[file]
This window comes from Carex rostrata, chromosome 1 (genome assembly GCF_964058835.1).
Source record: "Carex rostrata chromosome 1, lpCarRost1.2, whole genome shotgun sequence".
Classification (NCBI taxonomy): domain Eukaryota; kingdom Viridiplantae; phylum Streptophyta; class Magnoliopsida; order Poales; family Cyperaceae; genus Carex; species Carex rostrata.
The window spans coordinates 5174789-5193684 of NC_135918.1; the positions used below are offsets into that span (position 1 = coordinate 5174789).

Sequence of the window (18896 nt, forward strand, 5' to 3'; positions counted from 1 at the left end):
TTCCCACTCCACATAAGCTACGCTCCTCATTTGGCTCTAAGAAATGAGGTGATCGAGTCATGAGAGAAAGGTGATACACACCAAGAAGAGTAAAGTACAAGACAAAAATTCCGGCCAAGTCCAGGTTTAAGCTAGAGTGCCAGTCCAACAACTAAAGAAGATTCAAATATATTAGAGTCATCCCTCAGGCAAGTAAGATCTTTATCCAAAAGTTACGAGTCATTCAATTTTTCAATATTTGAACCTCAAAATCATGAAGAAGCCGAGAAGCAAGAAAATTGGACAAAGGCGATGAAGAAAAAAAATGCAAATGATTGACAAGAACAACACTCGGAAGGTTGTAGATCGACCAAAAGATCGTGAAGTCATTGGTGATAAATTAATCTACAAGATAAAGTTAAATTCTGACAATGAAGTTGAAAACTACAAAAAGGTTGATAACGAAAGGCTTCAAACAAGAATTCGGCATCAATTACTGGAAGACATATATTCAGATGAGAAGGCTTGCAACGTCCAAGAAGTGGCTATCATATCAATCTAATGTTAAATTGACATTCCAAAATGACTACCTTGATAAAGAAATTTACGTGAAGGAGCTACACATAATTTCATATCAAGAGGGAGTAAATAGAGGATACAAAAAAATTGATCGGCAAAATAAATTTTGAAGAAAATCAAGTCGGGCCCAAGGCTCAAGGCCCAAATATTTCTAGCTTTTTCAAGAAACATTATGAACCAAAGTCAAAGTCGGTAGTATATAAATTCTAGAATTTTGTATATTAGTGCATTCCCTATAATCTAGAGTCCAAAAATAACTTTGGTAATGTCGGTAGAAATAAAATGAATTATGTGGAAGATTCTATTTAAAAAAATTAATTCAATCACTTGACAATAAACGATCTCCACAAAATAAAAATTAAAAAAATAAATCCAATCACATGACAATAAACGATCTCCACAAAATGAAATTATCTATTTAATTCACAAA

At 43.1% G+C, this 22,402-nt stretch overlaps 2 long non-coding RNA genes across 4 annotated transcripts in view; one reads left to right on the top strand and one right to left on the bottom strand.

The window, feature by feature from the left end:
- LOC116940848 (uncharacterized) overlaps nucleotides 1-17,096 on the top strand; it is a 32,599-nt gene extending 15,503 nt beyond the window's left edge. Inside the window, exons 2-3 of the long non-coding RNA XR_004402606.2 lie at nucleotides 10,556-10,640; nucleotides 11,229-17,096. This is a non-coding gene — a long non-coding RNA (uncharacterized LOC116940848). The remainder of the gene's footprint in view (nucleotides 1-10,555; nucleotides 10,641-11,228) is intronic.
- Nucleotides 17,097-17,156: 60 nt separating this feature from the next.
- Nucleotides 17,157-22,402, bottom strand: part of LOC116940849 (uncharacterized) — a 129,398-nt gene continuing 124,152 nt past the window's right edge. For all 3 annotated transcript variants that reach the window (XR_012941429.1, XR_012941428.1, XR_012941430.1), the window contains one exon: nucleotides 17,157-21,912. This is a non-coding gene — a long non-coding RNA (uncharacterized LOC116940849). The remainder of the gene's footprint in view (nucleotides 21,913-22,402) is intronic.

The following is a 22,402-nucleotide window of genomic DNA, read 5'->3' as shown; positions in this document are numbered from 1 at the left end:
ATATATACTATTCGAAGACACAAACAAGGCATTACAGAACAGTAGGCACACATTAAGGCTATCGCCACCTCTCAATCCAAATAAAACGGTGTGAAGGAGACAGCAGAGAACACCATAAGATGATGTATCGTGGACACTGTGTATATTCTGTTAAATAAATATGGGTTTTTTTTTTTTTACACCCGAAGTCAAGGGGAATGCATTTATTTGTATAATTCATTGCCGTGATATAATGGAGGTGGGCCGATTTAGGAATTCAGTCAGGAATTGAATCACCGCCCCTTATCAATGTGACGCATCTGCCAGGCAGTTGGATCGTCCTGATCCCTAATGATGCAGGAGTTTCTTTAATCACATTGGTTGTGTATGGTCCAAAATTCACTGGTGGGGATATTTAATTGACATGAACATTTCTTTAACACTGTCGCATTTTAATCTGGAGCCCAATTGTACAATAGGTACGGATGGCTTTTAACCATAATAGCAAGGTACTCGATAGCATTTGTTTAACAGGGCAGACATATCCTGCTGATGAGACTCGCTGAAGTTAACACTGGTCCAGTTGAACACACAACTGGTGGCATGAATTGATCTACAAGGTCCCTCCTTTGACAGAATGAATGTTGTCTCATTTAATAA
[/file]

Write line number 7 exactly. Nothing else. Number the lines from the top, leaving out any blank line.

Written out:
At 43.1% G+C, this 22,402-nt stretch overlaps 2 long non-coding RNA genes across 4 annotated transcripts in view; one reads left to right on the top strand and one right to left on the bottom strand.